In the embodiment illustrated in
Ferrule 25 is mounted to rear housing 312 such that when rear housing 312 is attached to daughter card 80, ferrule 25 will have a precisely controlled position relative to the end of wave guide 10 and daughter card 80. Various mounting methods may be used to achieve this result. For example, rear housing 312 might include an alignment feature that engages with alignment feature 82. In such an embodiment, rear housing 312 would be constructed to hold ferrule 25 in a precise positional relationship relative to the alignment feature in rear housing 312. In this way, when alignment feature 82 engages a complimentary alignment feature in rear housing 312, ferrule 25 is positioned relative to the end of wave guide 10.
Alternatively, ferrule 25 might be mounted within rear housing 312 with compliance. Alignment feature 82 might engage a complimentary alignment feature in ferrule 25. For example, it is known to make ferrules with holes to receive posts for alignment. In such an embodiment, alignment body 81 might serve only to coarsely position rear housing 312 relative to the end of wave guide 10. Fine alignment between optical conductor 20 and wave guide 10 would be provided when ferrule 25 was positioned by alignment feature 82.
Because the connection between optical conductor 20 and wave guide 10 is, in normal system operation, not separated, index matching gel can be used at the interface between wave guide 10 and optical conductor 20 to reduce loss and back reflection at that interface. While the forward edge of daughter card 80 could be polished to form a low loss interface with ferrule 25, the use of index matching gel reduces the need for a precisely manufactured face on board 80. In this way, an interface with acceptable optical loss can be formed if ferrule 25 is adjacent waveguide 10 even if the two are not in direct physical contact.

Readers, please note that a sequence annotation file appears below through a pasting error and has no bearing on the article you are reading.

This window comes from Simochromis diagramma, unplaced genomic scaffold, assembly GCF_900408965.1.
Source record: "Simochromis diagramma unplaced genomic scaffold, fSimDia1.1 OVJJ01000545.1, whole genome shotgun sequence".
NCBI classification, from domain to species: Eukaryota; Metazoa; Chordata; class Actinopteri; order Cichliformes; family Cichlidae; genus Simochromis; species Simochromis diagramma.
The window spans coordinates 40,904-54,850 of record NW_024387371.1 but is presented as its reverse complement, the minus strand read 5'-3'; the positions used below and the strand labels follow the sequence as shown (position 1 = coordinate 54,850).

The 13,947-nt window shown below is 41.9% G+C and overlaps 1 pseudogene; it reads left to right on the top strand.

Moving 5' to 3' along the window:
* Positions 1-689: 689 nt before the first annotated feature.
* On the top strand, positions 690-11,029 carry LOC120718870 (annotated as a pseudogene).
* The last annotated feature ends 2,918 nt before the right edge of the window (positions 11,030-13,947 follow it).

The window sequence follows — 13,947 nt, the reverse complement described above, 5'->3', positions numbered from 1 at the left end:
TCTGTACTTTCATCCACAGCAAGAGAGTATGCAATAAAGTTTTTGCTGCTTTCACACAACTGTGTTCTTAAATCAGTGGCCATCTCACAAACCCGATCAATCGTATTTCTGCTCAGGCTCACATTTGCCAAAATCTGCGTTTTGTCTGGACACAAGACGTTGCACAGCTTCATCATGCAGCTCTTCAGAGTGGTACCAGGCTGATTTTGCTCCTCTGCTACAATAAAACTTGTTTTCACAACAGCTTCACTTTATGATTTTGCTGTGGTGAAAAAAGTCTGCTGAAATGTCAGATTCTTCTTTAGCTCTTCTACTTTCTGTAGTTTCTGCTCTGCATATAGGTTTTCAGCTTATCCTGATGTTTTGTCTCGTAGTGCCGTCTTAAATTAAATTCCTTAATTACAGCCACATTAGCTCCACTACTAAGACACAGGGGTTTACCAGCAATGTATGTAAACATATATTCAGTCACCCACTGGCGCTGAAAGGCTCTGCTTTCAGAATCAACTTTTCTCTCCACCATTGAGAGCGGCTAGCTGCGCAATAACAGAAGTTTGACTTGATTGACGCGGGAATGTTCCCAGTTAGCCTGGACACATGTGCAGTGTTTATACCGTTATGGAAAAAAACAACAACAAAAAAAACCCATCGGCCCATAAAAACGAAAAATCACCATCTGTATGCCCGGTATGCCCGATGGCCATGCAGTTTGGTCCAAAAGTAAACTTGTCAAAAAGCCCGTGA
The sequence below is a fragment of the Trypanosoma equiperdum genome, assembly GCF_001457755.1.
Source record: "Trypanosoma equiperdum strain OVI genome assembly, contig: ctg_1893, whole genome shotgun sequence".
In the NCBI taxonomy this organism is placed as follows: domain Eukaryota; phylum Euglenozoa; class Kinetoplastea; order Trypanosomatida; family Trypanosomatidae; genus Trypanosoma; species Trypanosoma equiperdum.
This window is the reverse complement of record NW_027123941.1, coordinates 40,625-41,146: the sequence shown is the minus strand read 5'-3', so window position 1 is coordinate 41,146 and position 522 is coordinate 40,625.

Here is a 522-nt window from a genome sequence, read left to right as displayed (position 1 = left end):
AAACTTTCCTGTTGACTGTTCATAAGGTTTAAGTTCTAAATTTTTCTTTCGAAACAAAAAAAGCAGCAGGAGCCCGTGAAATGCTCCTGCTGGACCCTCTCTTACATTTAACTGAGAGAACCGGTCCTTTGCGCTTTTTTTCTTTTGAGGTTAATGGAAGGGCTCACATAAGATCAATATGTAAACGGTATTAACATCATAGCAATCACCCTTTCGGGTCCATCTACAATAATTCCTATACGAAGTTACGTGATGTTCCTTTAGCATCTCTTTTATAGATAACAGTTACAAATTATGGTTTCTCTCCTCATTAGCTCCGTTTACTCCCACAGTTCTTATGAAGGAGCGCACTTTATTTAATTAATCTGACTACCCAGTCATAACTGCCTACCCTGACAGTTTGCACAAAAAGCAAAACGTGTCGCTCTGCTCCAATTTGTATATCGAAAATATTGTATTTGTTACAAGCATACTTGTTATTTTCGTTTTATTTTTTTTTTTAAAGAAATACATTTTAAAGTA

The opposing end of optical conductor 20 is also preferably terminated with an alignment member. In the illustrated embodiment, ferrule 22 is attached to an end of optical conductor 20. Various sizes and shapes of ferrules are known for terminating optical fibers and might be used. In the illustrated embodiment, ferrule 22 includes an alignment feature. Here a post 13 is shown.
Alignment body 90 includes one or more alignment features. Preferably, by positioning alignment body 90 relative to face 93 of wave guide 26, the alignment features of alignment body 90 will also have a precise position relative to face 93. In the illustrated embodiment, a post 92 is shown as an alignment feature on alignment body 90.
In the illustrated embodiment, ferrule 94 is not separated from backplane assembly 91 during normal operation of the electronic system. Therefore, it is desirable to use index matching gel to reduce the optical loss and back reflection at the interface between wave guide stub 95 and wave guide 26. Ferrule 94 may be secured to either backplane 91 or alignment body 90 by any convenient means.